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Okay, You've seen the paint scheme. What should I name it?

  • "Utter Madness"..Also a good name

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Discussion Starter · #1 · (Edited)
So it's time to get a build thread going on my 62 Plymouth...I am going to start with a bit of history of the car...

But before I get started, let me say something...I may sometimes use the term "gasser" when discussing this build...yes, this forum is called "Gasser Hot Rods", correct? Now I don't want to ruffle any feathers!

I know what I am building is NOT an exact era-correct "gasser". It is NOT built to race in a specific "gas" class...I am aware of what a true gasser is, and I will be the first to say that is not what this car is.

What I AM building here is maybe a gasser "style" car? A "straight-axle hot rod", "nostalgia drag car", "2% altered","street freak"....whatever you want to call it. I'm not into naming a genre my car is "supposed" to fit into and building it to suit. When it is done it will speak for itself.

Anyway, I am trying to build is a bad-ass hot rod...Something fun! Something that is going to make you smile just looking at - then maybe your smile cracks your face in half when you actually drive it! Something I may have built in the mid-sixties had I been around to do it. There are elements of old school Mopar super stock, street machine, and gasser influences thrown in there. The idea is to have it look period correct as much as possible, but with some leeway given to safety and driveability. Some things like brakes and fuel system are just too important go for me to go really "old school" on.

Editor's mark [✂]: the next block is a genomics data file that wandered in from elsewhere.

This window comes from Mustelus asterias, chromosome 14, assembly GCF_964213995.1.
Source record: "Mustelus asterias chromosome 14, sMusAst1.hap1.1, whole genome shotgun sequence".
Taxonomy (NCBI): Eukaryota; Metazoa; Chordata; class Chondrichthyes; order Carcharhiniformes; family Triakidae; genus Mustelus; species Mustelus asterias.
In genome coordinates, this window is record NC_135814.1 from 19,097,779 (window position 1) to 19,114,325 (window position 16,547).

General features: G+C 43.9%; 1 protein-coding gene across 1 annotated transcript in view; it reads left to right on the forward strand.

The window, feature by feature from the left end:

Thanks for listening so far...:)
 

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Discussion Starter · #2 · (Edited)
Anyway the history - Maybe 1991-92 or so...I saw this very car sitting in a parking lot in Daly City, CA. White with red interior - really nice condition. An old man's reading glasses and a cane sitting on the front seat, no joke.....I HAD to have it. I left a note on the windshield expressing my desire to purchase the car and then pretty much forgot about it.

About three years later,I get a phone call... "this is ..(can't remember the name), want to buy the Plymouth?"

At first I don't know what the hell he is talking about, since I am a Mopar nut gearhead, I must have looked at a dozen Plymouth's or more since then. So I figure it out, run over there with cash in hand, and make it mine.

First order of business was to rip out the old moldy carpet and the broken bench seat. It was originally a slant six car, but I set out to swap in a big block 383 - tracked down a big block pushbutton transmission, ditched the power steering, etc....

So here are a couple pictures of that FIRST restoration in progress, around 1995-1996 or so??


 

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Discussion Starter · #3 ·